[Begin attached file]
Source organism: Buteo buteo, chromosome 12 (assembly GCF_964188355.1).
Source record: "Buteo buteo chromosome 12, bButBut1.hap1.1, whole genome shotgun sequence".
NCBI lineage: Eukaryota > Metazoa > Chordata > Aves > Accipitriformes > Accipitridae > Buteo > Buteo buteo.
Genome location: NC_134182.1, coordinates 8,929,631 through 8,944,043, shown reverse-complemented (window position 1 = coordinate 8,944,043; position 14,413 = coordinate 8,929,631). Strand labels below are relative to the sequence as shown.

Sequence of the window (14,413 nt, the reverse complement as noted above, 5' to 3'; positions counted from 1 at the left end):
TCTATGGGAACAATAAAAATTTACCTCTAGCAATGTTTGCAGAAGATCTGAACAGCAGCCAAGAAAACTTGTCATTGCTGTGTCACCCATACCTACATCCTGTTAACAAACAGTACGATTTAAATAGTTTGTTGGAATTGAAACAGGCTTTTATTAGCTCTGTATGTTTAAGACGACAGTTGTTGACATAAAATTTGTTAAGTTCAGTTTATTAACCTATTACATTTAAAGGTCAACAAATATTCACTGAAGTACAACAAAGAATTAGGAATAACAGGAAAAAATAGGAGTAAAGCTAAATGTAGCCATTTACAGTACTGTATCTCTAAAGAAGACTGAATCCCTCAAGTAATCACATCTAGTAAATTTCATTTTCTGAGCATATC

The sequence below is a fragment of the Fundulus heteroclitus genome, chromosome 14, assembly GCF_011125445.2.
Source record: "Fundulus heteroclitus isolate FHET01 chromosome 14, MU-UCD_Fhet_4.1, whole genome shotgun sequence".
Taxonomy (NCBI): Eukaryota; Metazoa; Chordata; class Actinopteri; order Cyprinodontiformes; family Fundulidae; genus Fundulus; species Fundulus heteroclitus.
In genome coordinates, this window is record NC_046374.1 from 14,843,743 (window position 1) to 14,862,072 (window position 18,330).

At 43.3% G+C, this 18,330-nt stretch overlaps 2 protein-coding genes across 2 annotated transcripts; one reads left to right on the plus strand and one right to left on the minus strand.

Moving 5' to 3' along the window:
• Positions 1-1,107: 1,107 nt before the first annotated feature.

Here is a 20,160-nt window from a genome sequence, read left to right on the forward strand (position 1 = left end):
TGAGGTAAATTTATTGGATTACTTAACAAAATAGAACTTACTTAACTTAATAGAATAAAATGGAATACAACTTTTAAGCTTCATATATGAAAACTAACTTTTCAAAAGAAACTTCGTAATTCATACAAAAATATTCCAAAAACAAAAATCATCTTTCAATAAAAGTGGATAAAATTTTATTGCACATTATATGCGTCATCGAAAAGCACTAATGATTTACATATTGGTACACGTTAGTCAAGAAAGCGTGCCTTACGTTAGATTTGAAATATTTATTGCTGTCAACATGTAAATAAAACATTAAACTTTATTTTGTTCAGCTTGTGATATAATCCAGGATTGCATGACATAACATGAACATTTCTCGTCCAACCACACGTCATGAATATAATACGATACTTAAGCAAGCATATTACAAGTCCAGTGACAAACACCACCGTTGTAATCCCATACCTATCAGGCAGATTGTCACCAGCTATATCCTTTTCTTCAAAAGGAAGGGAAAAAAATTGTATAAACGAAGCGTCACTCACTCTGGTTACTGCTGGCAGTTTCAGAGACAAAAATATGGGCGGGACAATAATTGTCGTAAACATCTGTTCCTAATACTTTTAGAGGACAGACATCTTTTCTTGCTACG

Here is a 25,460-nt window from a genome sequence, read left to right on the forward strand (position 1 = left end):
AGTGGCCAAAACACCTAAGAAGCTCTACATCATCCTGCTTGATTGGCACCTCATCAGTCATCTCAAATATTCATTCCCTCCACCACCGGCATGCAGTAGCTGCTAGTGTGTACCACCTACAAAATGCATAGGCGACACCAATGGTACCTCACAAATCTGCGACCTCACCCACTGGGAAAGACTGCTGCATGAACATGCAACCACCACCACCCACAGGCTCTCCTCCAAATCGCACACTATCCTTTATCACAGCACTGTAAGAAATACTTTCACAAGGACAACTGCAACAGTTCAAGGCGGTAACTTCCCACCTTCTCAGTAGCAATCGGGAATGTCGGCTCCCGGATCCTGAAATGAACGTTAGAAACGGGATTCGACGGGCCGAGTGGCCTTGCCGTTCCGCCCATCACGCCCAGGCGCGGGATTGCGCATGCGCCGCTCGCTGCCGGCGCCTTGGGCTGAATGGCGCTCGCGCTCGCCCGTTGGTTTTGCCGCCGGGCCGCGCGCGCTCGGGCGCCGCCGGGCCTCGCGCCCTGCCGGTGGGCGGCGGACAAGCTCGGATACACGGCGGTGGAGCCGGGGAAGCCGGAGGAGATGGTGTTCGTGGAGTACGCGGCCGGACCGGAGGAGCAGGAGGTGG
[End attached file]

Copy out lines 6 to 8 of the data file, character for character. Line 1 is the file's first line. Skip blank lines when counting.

TCTATGGGAACAATAAAAATTTACCTCTAGCAATGTTTGCAGAAGATCTGAACAGCAGCCAAGAAAACTTGTCATTGCTGTGTCACCCATACCTACATCCTGTTAACAAACAGTACGATTTAAATAGTTTGTTGGAATTGAAACAGGCTTTTATTAGCTCTGTATGTTTAAGACGACAGTTGTTGACATAAAATTTGTTAAGTTCAGTTTATTAACCTATTACATTTAAAGGTCAACAAATATTCACTGAAGTACAACAAAGAATTAGGAATAACAGGAAAAAATAGGAGTAAAGCTAAATGTAGCCATTTACAGTACTGTATCTCTAAAGAAGACTGAATCCCTCAAGTAATCACATCTAGTAAATTTCATTTTCTGAGCATATC

The sequence below is a fragment of the Fundulus heteroclitus genome, chromosome 14, assembly GCF_011125445.2.
Source record: "Fundulus heteroclitus isolate FHET01 chromosome 14, MU-UCD_Fhet_4.1, whole genome shotgun sequence".